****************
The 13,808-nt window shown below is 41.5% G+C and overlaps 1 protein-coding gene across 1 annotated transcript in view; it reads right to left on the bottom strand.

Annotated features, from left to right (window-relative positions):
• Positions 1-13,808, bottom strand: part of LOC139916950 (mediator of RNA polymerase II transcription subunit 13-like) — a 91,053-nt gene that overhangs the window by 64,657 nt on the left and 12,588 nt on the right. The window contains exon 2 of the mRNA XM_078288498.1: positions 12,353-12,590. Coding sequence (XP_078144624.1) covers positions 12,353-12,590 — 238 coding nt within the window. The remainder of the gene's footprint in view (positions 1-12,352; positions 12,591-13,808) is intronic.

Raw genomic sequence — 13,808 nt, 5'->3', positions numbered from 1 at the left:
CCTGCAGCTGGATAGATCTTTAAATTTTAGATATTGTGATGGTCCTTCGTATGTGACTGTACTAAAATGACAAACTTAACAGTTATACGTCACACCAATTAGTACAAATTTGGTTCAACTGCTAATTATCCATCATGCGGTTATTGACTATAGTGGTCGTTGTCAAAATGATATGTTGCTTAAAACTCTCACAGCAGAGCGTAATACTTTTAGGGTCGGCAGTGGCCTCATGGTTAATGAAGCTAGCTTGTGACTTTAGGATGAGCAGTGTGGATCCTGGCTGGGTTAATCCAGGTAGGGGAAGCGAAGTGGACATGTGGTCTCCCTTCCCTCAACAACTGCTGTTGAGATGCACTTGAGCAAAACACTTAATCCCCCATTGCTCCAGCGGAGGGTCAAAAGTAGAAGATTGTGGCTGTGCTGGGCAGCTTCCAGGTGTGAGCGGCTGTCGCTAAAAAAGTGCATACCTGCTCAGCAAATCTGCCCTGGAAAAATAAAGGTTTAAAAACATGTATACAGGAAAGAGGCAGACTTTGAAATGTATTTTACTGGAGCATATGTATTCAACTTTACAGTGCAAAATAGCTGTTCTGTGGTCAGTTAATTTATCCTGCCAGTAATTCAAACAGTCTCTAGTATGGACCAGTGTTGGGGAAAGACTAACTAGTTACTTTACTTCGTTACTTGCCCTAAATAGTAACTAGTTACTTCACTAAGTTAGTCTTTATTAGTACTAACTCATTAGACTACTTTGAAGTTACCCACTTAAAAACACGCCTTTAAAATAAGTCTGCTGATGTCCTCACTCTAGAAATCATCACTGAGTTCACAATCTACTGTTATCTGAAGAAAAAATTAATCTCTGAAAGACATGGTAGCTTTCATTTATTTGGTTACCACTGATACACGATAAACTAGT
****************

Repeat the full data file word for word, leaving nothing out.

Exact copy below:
The 13,808-nt window shown below is 41.5% G+C and overlaps 1 protein-coding gene across 1 annotated transcript in view; it reads right to left on the bottom strand.

Annotated features, from left to right (window-relative positions):
• Positions 1-13,808, bottom strand: part of LOC139916950 (mediator of RNA polymerase II transcription subunit 13-like) — a 91,053-nt gene that overhangs the window by 64,657 nt on the left and 12,588 nt on the right. The window contains exon 2 of the mRNA XM_078288498.1: positions 12,353-12,590. Coding sequence (XP_078144624.1) covers positions 12,353-12,590 — 238 coding nt within the window. The remainder of the gene's footprint in view (positions 1-12,352; positions 12,591-13,808) is intronic.

Raw genomic sequence — 13,808 nt, 5'->3', positions numbered from 1 at the left:
CCTGCAGCTGGATAGATCTTTAAATTTTAGATATTGTGATGGTCCTTCGTATGTGACTGTACTAAAATGACAAACTTAACAGTTATACGTCACACCAATTAGTACAAATTTGGTTCAACTGCTAATTATCCATCATGCGGTTATTGACTATAGTGGTCGTTGTCAAAATGATATGTTGCTTAAAACTCTCACAGCAGAGCGTAATACTTTTAGGGTCGGCAGTGGCCTCATGGTTAATGAAGCTAGCTTGTGACTTTAGGATGAGCAGTGTGGATCCTGGCTGGGTTAATCCAGGTAGGGGAAGCGAAGTGGACATGTGGTCTCCCTTCCCTCAACAACTGCTGTTGAGATGCACTTGAGCAAAACACTTAATCCCCCATTGCTCCAGCGGAGGGTCAAAAGTAGAAGATTGTGGCTGTGCTGGGCAGCTTCCAGGTGTGAGCGGCTGTCGCTAAAAAAGTGCATACCTGCTCAGCAAATCTGCCCTGGAAAAATAAAGGTTTAAAAACATGTATACAGGAAAGAGGCAGACTTTGAAATGTATTTTACTGGAGCATATGTATTCAACTTTACAGTGCAAAATAGCTGTTCTGTGGTCAGTTAATTTATCCTGCCAGTAATTCAAACAGTCTCTAGTATGGACCAGTGTTGGGGAAAGACTAACTAGTTACTTTACTTCGTTACTTGCCCTAAATAGTAACTAGTTACTTCACTAAGTTAGTCTTTATTAGTACTAACTCATTAGACTACTTTGAAGTTACCCACTTAAAAACACGCCTTTAAAATAAGTCTGCTGATGTCCTCACTCTAGAAATCATCACTGAGTTCACAATCTACTGTTATCTGAAGAAAAAATTAATCTCTGAAAGACATGGTAGCTTTCATTTATTTGGTTACCACTGATACACGATAAACTAGT